The Portuguese presidential election resulted in an unopposed victory for General Antonio de Fragoso Carmona, a supporter of Prime Minister Antonio Salazar.

At midnight, 2,000 miners from Canadian Johns-Manville in Asbestos, Quebec called a spontaneous illegal strike. Shortly after, 3,000 other miners in Thetford Mines followed suit. The strike, which pitted miners affiliated with the Canadian Confederation of Catholic Workers (CCLC) against three mainly American-owned mining companies, closed mines for the next four months, and became a cause for the progressive elements of society (see also here).

The Congress of Industrial Organizations Transport Workers Union ended a four-day strike against the Hudson and Manhattan Railroad, an important commuter line, after failing to gain union recognition.

Maria Isakova of the U.S.S.R. retained her women's singles title at the world speed skating championships in Kongsberg, Norway.

Dave Douglas won the Texas Open in San Antonio.

60 years ago

Hit parade
#1 single in the U.K. (New Musical Express): I Got Stung/One Night--Elvis Presley (3rd week at #1)

Tunisian President Habib Bourguiba appealed for a personal meeting with French President Charles de Gaulle to seek relaxation of growing French-Tunisian friction.

The Japanese cabinet approved plans to permit some of Japan's 600,000 Koreans to be repatriated voluntarily to North Korea.

Politics and government
Romulo Betancourt took office as Venezuela's first freely-elected President in 10 years.

Cuban Prime Minister Jose Miro and his cabinet resigned.

Admiral Sir Guy Grantham was appointed to succeed General Sir Robert Laycock as British Governor of Malta.

Six days after its formation, France's extremist Nationalist Party was dissolved, and five of its leaders were indicted on charges of endangering state security.

Contrary to tradition that questions be submitted in writing to the House of Assembly several days in advance, Liberal Party leader Louis J. Robichaud issued a direct verbal question to the government, changing the nature of political debate within New Brunswick.

50 years ago

On television tonight
Dragnet 1969, on NBC
Tonight's episode: The Joy Riders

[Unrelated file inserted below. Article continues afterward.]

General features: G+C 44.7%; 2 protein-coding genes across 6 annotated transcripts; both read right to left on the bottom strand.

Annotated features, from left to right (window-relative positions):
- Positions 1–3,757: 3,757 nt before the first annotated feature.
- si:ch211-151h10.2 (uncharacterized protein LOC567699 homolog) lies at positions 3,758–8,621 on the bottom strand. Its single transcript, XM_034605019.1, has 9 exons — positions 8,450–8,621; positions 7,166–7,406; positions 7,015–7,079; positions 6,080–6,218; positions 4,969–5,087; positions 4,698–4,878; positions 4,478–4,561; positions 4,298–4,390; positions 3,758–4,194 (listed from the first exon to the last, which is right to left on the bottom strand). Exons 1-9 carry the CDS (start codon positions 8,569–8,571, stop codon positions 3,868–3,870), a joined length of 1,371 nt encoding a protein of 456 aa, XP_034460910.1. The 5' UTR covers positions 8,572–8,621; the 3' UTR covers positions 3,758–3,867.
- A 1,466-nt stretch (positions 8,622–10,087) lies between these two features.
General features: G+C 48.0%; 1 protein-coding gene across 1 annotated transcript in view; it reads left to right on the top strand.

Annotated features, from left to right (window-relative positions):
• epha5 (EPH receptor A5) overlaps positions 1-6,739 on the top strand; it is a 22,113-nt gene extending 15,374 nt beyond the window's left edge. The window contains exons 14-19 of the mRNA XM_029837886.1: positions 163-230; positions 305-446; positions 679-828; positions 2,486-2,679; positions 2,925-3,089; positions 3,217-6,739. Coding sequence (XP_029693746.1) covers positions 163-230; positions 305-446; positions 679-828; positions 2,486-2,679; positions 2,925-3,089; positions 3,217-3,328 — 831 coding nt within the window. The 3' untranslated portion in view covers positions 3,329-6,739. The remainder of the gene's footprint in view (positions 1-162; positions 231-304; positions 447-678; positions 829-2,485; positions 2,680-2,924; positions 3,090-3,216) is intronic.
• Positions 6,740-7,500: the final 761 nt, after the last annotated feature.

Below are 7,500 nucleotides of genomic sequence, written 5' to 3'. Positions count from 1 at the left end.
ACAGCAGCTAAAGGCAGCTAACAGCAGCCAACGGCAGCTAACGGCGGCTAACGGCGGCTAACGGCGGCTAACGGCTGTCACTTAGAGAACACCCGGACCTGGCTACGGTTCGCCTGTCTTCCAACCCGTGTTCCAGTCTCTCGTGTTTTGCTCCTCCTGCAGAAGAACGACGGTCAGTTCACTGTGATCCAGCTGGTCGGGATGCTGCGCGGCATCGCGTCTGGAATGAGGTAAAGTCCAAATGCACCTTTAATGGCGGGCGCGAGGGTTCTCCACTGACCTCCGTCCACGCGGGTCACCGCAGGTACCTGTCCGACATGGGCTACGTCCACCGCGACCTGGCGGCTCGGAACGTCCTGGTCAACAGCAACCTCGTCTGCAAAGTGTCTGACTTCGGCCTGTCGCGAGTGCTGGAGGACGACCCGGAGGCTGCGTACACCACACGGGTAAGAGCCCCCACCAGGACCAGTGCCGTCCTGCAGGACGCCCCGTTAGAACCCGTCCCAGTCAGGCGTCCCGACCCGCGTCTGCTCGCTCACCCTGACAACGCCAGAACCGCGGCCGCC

The fourth plenary session of the Vietnam War peace talks met in Paris for more than six hours. Old charges were reiterated, and no progress was made.

U.K. Prime Minister Harold Wilson and West German Chancellor Kurt Kiesinger concluded a two-day meeting in Bonn with a joint statement pledging British-West German solidarity for the goal of European unity and security. The two men stressed the importance of the U.K. becoming a member of the European Economic Community.

FLQ terrorists exploded a bomb on the floor of the Montréal Stock Exchange, injuring 27.

Massachusetts state troopers arrested 33 students who were conducting a sit-in in the administration building at the University of Massachusetts.

Demands of major unions in Italy for higher pensions were met when government and union negotiators reached an agreement that would cost Italy almost $13 billion over the next 10 years.

Rescue teams reported that all 19 aboard a Philippine Air Force C-47 were killed when it crashed on Mindanao.

Ralph McCoy (10-2) won a 12-round unanimous decision over Charlie Austin (33-30-5) at Oakland Auditorium to win the vacant California state middleweight title.

40 years ago

On television tonight
The Paper Chase, on CBS
Tonight's episode: A Matter of Anger

A conference of Roman Catholic bishops in Puebla, Mexico ended with calls for increased social activism on behalf of Latin America's poor, and a plea for the peaceful resolution of inter-American disputes.

An intense windstorm struck western Washington, sinking a half-mile-long section of the Hood Canal Bridge.

30 years ago

Hit parade
#1 single in Australia (Australian Music Report): Teardrops--Womack & Womack

#1 single in Spain (PROMUSICAE): Kiss--The Art of Noise featuring Tom Jones

Died on this date
Wayne Hays, 77
. U.S. politician. Mr. Hays, a Democrat, represented Ohio's 18th District in the United States House of Representatives from 1949-1976. He served as chairman of the House Committee on Administration, but his career ended when it was revealed that Elizabeth Ray, who had been Mr. Hays' secretary and had also been put on staff with the House Committee on Administration, had merely been his mistress, and possessed no secretarial skills.

Police in India killed three people who were protesting Salman Rushdie's recently-published novel The Satanic Verses, which was accused of being disrespectful toward the prophet Muhammad.

25 years ago

Hit parade
#1 single in New Zealand: I Can See Clearly Now--Jimmy Cliff (5th week at #1)

#1 single in Austria (Ö3): All for Love--Bryan Adams, Rod Stewart and Sting

#1 single in Switzerland: All for Love--Bryan Adams, Rod Stewart and Sting (2nd week at #1)

#1 single in the U.K. (Chart Information Network): Without You--Mariah Carey

Tommy Moe of the United States won the gold medal in the men's downhill ski event at the Winter Olympic Games in Lillehammer, Norway.

20 years ago

U.S. President Bill Clinton announced that United States troops would participate in a NATO mission in the Serbian province of Kosovo.

Chicago 6 @ Toronto 2

The Blackhawks defeated the Maple Leafs on the national Hockey Night in Canada telecast in the last National Hockey League game played at Maple Leaf Gardens. It was a fitting result, since the Blackhawks had won 2-1 in the first game at Maple Leaf Gardens in 1931.